Heathrow is Europe’s noisiest airport, if judged by the numbers of people who are affected by noise pollution. Those on the flight path responded with dismay and anger after the Airport Commission recommended it be allowed to expand by building a third runway.
The Mayor, Boris Johnson, called the decision “catastrophic”. He has been a vocal critic of Heathrow expansion and championed the building of a new airport in the Thames estuary.
In its report today the commission accepts that Heathrow is a worse choice when it comes to noise, saying, “Although an expanded Gatwick would see more people affected by noise than today, its overall noise impacts would still be much less significant than those around Heathrow.”
A plane lands or takes off around every 45 seconds at Heathrow and it accommodates more flights on its two runway than any other equivalent airport.
Data gathered by the European Commission and the CAA shows that nearly three quarters of a million people are disturbed by noise around Heathrow to a level that may be damaging their well-being. That’s more than a quarter of all the people who are impacted by airport noise levels in the whole of Europe.
And Heathrow dwarfs any other UK airport it terms of its noise footprint with Gatwick affecting a fraction of the number.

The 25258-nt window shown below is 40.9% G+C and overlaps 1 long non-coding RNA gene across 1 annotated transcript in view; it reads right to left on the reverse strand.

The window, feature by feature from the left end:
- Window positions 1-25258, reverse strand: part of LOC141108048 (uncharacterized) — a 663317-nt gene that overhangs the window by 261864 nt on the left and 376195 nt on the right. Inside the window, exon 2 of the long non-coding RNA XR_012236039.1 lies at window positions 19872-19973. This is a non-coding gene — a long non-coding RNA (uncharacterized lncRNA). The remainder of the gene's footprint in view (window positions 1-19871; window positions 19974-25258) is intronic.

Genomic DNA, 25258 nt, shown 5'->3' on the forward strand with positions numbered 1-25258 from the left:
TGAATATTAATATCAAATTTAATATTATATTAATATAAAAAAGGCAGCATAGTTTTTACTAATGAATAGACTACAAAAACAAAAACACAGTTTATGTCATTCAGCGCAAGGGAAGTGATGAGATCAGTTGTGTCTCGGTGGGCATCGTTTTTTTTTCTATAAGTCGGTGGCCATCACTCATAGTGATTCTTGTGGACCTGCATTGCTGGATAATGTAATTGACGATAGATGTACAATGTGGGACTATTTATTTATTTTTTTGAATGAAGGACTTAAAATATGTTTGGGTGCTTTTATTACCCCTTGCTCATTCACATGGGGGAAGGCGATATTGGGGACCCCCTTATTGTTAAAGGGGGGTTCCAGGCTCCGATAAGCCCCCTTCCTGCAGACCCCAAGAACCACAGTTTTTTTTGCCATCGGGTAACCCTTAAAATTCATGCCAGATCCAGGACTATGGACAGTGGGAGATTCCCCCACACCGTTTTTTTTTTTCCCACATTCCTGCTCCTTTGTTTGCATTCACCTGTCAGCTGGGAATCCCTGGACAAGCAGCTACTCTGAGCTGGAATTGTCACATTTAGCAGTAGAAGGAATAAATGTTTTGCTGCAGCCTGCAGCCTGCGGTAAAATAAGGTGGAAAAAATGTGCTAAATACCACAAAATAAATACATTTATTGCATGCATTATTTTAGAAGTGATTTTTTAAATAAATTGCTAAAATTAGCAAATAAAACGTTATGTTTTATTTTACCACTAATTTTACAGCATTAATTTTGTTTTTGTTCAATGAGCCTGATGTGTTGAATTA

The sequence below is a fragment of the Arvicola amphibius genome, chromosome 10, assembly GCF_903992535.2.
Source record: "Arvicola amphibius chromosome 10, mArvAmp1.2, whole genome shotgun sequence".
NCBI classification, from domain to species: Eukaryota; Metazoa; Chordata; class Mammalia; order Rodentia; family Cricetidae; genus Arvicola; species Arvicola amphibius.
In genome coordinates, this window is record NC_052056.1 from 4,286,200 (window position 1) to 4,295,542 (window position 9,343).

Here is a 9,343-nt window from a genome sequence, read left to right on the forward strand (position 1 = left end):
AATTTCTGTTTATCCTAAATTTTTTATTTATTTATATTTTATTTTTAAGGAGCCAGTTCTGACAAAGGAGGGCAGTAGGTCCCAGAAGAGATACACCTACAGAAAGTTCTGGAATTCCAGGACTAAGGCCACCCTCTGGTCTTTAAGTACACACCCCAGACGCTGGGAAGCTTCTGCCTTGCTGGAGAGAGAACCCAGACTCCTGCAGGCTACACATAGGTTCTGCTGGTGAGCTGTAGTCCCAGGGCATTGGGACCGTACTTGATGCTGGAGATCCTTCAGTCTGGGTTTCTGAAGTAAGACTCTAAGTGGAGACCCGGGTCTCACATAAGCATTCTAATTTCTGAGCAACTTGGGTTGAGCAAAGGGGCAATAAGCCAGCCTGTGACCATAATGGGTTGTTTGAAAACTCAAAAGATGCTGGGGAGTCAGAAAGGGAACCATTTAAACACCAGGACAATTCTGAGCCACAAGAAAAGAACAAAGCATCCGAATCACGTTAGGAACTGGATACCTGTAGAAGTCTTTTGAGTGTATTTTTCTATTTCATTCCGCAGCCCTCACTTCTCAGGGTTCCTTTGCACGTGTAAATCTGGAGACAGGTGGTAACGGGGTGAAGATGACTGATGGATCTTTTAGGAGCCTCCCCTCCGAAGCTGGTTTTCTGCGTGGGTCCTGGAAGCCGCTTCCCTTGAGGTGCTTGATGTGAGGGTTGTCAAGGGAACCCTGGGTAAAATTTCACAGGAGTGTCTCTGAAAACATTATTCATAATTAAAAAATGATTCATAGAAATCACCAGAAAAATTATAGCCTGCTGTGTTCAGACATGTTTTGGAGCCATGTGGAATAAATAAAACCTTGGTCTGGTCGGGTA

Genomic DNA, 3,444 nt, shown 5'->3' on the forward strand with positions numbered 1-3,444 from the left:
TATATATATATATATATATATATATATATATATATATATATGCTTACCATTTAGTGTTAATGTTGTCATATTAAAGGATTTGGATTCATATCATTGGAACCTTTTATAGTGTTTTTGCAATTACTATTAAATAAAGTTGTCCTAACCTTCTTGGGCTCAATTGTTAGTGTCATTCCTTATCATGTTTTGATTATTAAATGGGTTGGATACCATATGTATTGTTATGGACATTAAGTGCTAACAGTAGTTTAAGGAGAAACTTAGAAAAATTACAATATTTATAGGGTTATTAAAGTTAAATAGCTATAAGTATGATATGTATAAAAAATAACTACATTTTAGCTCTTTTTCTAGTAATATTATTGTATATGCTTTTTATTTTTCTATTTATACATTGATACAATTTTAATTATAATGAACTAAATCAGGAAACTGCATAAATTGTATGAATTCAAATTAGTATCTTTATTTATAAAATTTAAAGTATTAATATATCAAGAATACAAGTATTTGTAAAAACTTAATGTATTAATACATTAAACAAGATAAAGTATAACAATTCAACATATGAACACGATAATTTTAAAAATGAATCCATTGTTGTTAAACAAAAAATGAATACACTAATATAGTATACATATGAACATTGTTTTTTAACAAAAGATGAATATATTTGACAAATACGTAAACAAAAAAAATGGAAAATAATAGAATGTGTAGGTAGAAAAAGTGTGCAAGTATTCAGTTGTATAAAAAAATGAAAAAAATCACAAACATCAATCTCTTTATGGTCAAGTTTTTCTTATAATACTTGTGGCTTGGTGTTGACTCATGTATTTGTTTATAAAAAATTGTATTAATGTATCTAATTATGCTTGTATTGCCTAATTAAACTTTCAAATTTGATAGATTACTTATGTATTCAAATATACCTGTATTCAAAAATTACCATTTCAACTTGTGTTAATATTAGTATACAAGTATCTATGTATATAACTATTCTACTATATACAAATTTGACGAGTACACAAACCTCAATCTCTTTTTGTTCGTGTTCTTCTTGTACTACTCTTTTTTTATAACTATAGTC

The noise level is calculated using a measurement called the Lden level and more than 55 decibels Lden has been determined by the World Health Organisation to have damaging affects on health and well-being. These include stress, sleep problems, and high blood pressure but the WHO says child development can also be affected.
The Airport Commission says that the development of quieter aircraft will mean the number of people who suffer from the noise will fall by 2030 and suggests what it calls a “noise envelope” for Heathrow that places a cap on the numbers of people who are affected.
That may be little comfort for those living inside the “envelope” so the commission also says night flights should be banned and there should be an airport levy to pay for noise mitigation measures.
It says that spending on measures to reduce noise should be much higher than it has been historically and data gathered by the Civil Aviation Authority backs this up. In recent years Heathrow has spent €7.7 million annually, but Madrid and Paris Charles de Gaulle spend €11 million and Frankfurt and Amsterdam are spending €30 million.
The final decision to approve the Heathrow expansion now goes to the government. The commission report makes the case strongly that Heathrow delivers far more that Gatwick in terms of international connections and economic growth for the country. But in describing the Gatwick plan as “credible” it has given the government the wriggle room to ignore its recommendation.
Airports Commission Report